Ostentation is also related to the Veblen effect, which means that the demand for a good will increase with an increase in its price. If a good is priced high, it shows a social status and exclusivity because everyone cannot buy it. This leads to its high demand by those people who want to show prestige and exclusivity. If a good has a low price tag, everyone can buy it and hence the demand from the people involved in ostentation decreases. The decrease in the price of such goods makes them less attractive to rich people because they have the mindset that high-priced goods are more luxurious as compared to low-priced goods. That’s why they are less interested in buying low price goods because they find them less exclusive which do not match their high standards.

Ostentation and the Law of Demand

Ostentatious goods or snob goods do not follow the basic concept of the law of demand, which explains that demand and price are inversely related to each other. But in the case of ostentatious goods, the demand for these goods increases with the increase in prices. Hence, ostentatious goods are the exceptions to the law of demand. For example, if prices are high for these goods, they can attract those who are more status-conscious and are willing to buy them just to show exclusivity and social status, as these goods are far away from the reach of normal individuals in a society.

But in other cases, when prices are lower, the appeal to buy these goods diminishes due to low exclusivity. Status-conscious people avoid buying these low-priced goods.

We cannot easily identify the difference between an ostentatious good and a normal good, because there is no specific boundary around the price point of these goods. We can differentiate only by considering the high prices of these goods relative to those in the same category. For example, let’s suppose a good watch is of $200. But an ostentatious watch may be priced at $100,000, $200,000, or $5,000,000 to qualify as ostentatious or valuable.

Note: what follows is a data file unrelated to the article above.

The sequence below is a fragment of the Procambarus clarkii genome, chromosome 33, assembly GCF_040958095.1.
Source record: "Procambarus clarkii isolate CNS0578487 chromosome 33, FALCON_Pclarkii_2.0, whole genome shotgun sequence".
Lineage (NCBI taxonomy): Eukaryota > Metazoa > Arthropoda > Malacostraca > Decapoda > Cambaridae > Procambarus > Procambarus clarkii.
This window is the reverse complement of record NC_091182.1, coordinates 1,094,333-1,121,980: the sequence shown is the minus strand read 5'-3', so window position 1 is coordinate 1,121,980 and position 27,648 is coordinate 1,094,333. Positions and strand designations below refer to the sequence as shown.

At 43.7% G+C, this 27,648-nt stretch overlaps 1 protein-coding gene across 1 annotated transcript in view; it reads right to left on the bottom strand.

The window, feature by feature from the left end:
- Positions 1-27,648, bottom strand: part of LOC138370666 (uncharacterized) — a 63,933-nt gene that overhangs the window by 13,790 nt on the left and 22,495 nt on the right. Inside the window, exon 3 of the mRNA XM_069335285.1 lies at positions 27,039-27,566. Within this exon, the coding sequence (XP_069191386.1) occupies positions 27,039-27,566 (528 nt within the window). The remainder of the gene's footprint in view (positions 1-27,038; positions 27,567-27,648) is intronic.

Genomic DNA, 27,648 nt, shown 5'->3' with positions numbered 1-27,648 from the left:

Graph of Ostentatious Goods

The ostentatious or snob goods are the exceptions of the law of demand and their demand curve is upward-sloping, as shown by the following diagram.


A graph of ostentatious goods.

In this graph, we have quantity demanded on the x-axis and prices on the y-axis. This graph shows that the demand for an ostentatious good increases with an increase in its price. The demand curve for ostentation goods is sloping upward from left to right.

Negative Effects of Ostentatious Goods

The following points explain some of the negative effects of ostentatious goods:

Bandwagon Effect

A research by two professors, Professor Eaton of the University of Calgary and Professor Eswaran of the University of British Columbia, explains that there is a high demand for Veblen goods due to an increase in wealth in the economy. It has become important to buy these goods, causing a “bandwagon effect” in society. When people see elite people having luxurious goods, it creates a desire in others to own those goods.


Ostentatious goods can be bought by only a small percentage of people due to their high price. When low-income individuals see rich people buying expensive goods just to showcase their exclusivity, they feel depressed and deprived. 

Low Intrinsic Value

Ostentatious goods have low intrinsic value. These goods are not purchased for their intrinsic value but for the exclusivity they provide. For example, an expensive sports car that is purchased by spending millions of dollars is used for travel just like an inexpensive car. So, in terms of functions, both are the same. 

Low Economic Growth

Ostentatious goods, purchased by a small portion of society, do not contribute much in terms of economic growth. As there is a trend of rising wealth in the economy, it is leading to an increase in the prices of these products, which creates a situation again where only a small percentage can still afford them. 


In conclusion, ostentatious goods or snob goods are only consumed by rich people and are far away from the reach of normal individuals in society. Elite people want to maintain their social status and exclusivity by purchasing goods at premium prices just to showcase their posh lifestyle. Ostentatious goods are only purchased by a small number of individuals due to their high prices.